Transformers: Revenge of the Fallen (PG-13)
Carmike 10, Chapel Hills 15, Cinemark 16, Cinemark 16 IMAX, Hollywood Interquest, Tinseltown
Over the past 14 years, Michael Bay has directed eight features, including Armageddon, Pearl Harbor and the original Transformers. Their average length has been 145 minutes. Even notorious super-size director James Cameron has released only one movie as long — a little number called Titanic. Peter Jackson sports a shorter career average, and that's counting his Lord of the Rings films. No filmmaker of the 21st century appears to be more in love with the sound of his cinematic voice.
So there's an almost sublime irony to the scene in Transformers: Revenge of the Fallen in which disgraced ex-agent Simmons (John Turturro) chastises an Autobot for his rambling exposition: "Beginning, middle, end ... Plot. Condense. Tell it."
Had Bay taken this advice, offered by screenwriters Ehren Kruger, Roberto Orci and Alex Kurtzman, he might have finally turned out a film as devoted to efficient storytelling as it is to big kabooms. Instead, he presides over another bloated back-story connecting kick-ass fights between giant robots.
Since the last film, Sam Witwicky (Shia LaBeouf) has finished high school while the remaining Autobots, including Optimus Prime (Peter Cullen), work with the American military to root out lingering Decepticons. What keeps the Decepticons hanging around Earth? What long-held grudge motivates their leader referred to only as The Fallen (Tony Todd, erstwhile Candyman)? What secrets of their civilization does Sam carry in his head after touching a shard of the All-Spark? Will Mikaela (Megan Fox) finally get Sam to say the "L" word?
I'm going suggest that for the average viewer who whooped it up at the original Transformers, the answer to these questions might be a rousing, "Who cares?" They come to see rockin', sockin' robots, and at times Bay knows exactly how to deliver them. There's a great early sequence in which the All-Spark splinter turns kitchen appliances into critters that look suspiciously like electronic Gremlins (thanks, executive producer Steven Spielberg). Individual fight and chase sequences actually feel more cohesive than they generally have in Bay films. There's cool stuff here, if you're prepared to wait for it.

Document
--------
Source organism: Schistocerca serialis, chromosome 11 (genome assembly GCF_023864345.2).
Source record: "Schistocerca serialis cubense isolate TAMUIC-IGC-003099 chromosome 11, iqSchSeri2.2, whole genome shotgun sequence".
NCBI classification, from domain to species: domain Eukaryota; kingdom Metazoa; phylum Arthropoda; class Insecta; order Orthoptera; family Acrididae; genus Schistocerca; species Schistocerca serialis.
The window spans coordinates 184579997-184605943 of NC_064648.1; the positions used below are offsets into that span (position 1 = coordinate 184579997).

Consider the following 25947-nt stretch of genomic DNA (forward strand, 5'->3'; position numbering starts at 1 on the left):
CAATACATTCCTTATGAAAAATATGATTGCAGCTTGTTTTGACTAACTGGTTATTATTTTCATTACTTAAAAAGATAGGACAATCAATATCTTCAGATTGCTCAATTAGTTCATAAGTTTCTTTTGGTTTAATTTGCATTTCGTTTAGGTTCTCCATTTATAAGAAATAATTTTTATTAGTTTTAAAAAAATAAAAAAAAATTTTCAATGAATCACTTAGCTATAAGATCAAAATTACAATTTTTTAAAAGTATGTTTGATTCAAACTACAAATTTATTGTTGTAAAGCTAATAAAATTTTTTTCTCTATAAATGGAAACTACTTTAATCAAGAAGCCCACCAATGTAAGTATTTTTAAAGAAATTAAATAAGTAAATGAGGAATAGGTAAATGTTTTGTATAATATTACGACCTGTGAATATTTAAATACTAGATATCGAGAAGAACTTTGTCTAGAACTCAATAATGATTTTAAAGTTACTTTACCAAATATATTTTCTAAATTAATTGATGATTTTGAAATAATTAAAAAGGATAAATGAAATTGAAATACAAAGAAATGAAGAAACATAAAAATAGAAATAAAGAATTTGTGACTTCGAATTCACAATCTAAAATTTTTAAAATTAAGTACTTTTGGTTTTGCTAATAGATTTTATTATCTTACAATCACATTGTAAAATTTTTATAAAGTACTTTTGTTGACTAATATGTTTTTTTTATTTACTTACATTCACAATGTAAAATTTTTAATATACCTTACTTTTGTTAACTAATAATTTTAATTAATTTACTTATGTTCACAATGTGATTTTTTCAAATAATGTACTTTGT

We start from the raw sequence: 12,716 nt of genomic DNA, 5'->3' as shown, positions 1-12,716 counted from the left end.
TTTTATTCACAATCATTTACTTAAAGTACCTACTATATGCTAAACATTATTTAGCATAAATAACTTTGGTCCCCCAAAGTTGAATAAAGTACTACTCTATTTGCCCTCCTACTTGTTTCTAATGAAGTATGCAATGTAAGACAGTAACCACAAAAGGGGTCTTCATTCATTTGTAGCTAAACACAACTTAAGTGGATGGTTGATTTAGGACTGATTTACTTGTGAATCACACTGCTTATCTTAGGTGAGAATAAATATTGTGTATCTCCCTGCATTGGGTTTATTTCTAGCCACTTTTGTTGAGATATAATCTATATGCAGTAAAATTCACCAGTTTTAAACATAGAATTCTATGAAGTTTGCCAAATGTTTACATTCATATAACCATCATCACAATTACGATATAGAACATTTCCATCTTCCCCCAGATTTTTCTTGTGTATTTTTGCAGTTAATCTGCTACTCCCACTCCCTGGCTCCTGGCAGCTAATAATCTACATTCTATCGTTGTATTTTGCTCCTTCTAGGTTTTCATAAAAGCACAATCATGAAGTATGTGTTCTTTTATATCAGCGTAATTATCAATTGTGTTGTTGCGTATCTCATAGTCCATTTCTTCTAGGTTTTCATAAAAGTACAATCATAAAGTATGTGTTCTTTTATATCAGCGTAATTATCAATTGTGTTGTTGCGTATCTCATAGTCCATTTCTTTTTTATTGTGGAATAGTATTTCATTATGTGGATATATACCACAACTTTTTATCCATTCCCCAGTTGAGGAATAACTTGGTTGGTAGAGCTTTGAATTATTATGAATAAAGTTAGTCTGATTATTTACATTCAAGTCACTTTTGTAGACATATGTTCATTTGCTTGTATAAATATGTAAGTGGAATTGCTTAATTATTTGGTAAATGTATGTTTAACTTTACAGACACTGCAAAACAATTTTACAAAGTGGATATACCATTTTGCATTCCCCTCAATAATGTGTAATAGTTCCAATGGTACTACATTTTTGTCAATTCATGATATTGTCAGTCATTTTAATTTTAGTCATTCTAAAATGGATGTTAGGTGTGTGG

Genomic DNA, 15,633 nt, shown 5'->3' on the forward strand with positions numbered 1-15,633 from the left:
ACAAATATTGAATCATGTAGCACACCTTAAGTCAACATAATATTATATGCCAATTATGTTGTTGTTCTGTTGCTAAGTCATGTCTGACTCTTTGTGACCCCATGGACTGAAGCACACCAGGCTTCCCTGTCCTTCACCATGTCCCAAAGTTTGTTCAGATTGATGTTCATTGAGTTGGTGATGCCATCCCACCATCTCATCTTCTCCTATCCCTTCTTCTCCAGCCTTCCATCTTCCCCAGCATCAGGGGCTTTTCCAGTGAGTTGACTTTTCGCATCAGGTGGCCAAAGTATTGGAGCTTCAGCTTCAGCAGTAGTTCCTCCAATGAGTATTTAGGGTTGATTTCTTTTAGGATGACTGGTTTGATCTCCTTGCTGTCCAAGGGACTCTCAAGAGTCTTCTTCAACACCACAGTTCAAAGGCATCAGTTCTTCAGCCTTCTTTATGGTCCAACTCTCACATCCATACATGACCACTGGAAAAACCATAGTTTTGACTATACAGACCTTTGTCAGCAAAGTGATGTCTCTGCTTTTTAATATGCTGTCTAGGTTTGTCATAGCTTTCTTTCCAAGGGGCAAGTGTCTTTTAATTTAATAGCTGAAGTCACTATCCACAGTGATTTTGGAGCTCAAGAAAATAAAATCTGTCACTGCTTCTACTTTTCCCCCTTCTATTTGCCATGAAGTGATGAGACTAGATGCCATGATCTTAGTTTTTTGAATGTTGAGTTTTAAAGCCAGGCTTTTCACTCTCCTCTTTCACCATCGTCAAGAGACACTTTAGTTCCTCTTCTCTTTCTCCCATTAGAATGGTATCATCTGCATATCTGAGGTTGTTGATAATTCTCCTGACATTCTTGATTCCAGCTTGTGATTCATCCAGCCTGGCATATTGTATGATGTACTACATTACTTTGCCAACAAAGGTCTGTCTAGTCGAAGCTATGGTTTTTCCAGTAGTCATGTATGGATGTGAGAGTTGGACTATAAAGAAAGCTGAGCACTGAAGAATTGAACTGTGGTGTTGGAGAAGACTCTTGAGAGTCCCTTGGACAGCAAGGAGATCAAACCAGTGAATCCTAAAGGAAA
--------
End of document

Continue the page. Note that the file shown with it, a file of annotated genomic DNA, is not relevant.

But you have to wait. Bay and company pack the story with distracting sub-plots, including a pot-brownie trip-out by Sam's mom (Julie White) and a pair of comic-relief Autobot "twins" (voiced by Tom Kenny) that come off as insulting caricatures of "streetwise" hip-hop youngsters. Autobot military liaison Lennox (Josh Duhamel) deals with a rude government overseer (John Benjamin Hickey). Sam's college roommate (Ramon Rodriguez) tags along to provide shrieking reactions.
It feels as though no one had the nerve to tell Bay that his every idea does not belong on screen. To make matters more confusing, it sometimes feels as though Bay is taking the opportunity to pay tribute to every cool action movie he ever loved (see Gremlins sequence above).
It's a shame that Bay doesn't give ample time to the ideas that do work: Turturro's ferociously determined Simmons; the notion of dormant Autobot "Primes" scattered over North America as vintage vehicles; watching Megan Fox run in slow-motion as though auditioning for a Baywatch reboot. It doesn't take narrative subtlety to make a Transformers movie work. It just takes common sense, a little self-discipline and a few simple words: Plot. Condense. Tell it.
At 3 a.m. inside the Cinemark 16 IMAX Theater, what hits you first are two smells: unwashed bodies and movie popcorn. Then, as the voices hush and the colossal screen lights up, the theater fills with sounds so cacophonous, every pulse reverberates through your gut.
Welcome, fans, to the giant alien-robot firefight Transformers: Revenge of the Fallen.
This crowd is dedicated. Lining up 257 strong in the wee hours of the night are guys eagerly anticipating a larger-than-life Megan Fox; parents with sleepy-eyed, but excited, pajama-clad youngsters; late-night bar-hoppers looking for someone to heckle; and some kids so stoned it seems uncertain whether they will actually stand again.
But amid this motley demographic are the diehard fans, some of whom grew up manipulating plastic vans and helicopters into robot form, and now cherish the cinematic rebirth of their childhood heroes.
Matt Dickey spent $9,000-plus morphing his 1977 Camaro into the Bumblebee from the first Transformers film — skid marks and air freshener included. Asked why, he replies, "Why not?" The classic muscle car, parked on the plaza, serves to point the crowd toward the IMAX doors and becomes the background for dozens of cell phone photos.
And then there's Jeannatte Lopez, whose devotion to being a "cool mom" led her to rouse her two sons — one of whom, at 7, is the youngest in the theater — out of bed around 1 to take them to see the sequel to the film they loved so much.
Topping them all is Nick Lott of fanboyz.net, a movie review site. He's been camped out in front of the theater, in a setup complete with tents, carpet, coolers and couches, for six nights. To his credit, he and his colleagues have handed out movie paraphernalia in exchange for non-perishable food donations to Care and Share.
Yes, even in unwashed bodies and movie popcorn, some people find the sweet smell of success.
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